Before launching its high-fashion line three years ago, the 85-year-old car company had partnered with a range of retailers to sell a variety of branded merchandise including apparel, shampoo and perfumes.

In 2019 the group decided to bring back merchandising design in-house. Creative director Rocco Iannone, who previously worked for Armani and Dolce & Gabbana, joined to launch Ferrari’s high-fashion line and spent two years studying the brand’s identity and heritage to come up with his first collection.

“The point was to expand beyond Ferrari’s fan base,” Iannone told the FT. “The challenge was to create a narrative based on the brand’s history and heritage essentially starting from scratch and without actually having archives and a consolidated client base as creative directors normally do.”

Iannone said he ultimately drew inspiration from photographs of Italian cinema icons such as Anna Magnani and Monica Vitti driving Ferrari cars in the 1960s.

Analysts, however, have been sceptical about the venture’s financial success. “In my view it remains an uphill battle,” said Luca Solca, head of global luxury goods at Bernstein.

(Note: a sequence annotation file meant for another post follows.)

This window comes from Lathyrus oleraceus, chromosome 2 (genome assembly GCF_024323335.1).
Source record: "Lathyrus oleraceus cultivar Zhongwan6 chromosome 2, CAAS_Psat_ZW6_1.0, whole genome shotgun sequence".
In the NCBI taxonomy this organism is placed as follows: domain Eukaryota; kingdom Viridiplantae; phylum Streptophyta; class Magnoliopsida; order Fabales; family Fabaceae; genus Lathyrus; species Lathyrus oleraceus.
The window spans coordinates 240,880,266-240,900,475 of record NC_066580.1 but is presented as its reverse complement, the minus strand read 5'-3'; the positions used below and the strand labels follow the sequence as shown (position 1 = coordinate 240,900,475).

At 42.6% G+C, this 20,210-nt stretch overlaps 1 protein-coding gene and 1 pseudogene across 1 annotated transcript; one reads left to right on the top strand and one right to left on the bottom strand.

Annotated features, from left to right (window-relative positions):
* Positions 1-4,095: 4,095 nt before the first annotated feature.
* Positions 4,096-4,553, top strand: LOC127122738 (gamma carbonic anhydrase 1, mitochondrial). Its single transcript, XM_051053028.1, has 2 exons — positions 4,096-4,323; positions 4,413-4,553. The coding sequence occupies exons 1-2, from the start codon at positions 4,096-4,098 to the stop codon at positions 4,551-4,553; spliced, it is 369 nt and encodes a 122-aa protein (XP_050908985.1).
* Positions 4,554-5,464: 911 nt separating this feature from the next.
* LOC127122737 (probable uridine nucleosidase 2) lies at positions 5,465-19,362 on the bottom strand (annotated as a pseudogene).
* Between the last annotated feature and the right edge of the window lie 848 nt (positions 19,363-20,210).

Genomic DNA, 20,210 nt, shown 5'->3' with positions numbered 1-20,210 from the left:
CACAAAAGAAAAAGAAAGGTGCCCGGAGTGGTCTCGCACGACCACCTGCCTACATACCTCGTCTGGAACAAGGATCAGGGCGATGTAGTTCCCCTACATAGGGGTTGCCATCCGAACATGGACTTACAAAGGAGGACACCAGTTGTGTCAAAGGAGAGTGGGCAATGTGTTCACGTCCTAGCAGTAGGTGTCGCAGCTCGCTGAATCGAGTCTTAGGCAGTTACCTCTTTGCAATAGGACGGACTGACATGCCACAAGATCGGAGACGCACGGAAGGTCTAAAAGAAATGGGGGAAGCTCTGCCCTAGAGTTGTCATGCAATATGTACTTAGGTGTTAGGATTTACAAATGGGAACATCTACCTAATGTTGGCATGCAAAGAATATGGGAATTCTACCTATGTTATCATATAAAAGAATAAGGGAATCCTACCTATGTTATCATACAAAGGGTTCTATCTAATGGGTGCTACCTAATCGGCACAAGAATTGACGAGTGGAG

“One of the issues is that when a brand that sells products at a very high average price, as do Ferrari, Porsche or Bugatti, it’s hard to succeed in product categories with much lower average prices without giving the impression you are selling a gadget or giving away products.”

Several other analysts, who spoke on condition of anonymity, questioned the lack of financial disclosures on the fashion line. “The fact they don’t offer financial details makes us think the fashion line isn’t going so well, or at the very least not as well as Ferrari had anticipated when it launched,” said one.

Luxury retailers face an increasingly challenging market with the fortunes of groups diverging as the sector experiences a lower growth phase.

Vigna, however, insisted Ferrari was able to attract talent from other important fashion brands “because they believe in the project”.

Its foray into fashion is on top of a car business that is breaking records. On four occasions last year the company upgraded its own annual profit forecasts, as customers poured ever-higher sums into personalising their sports cars.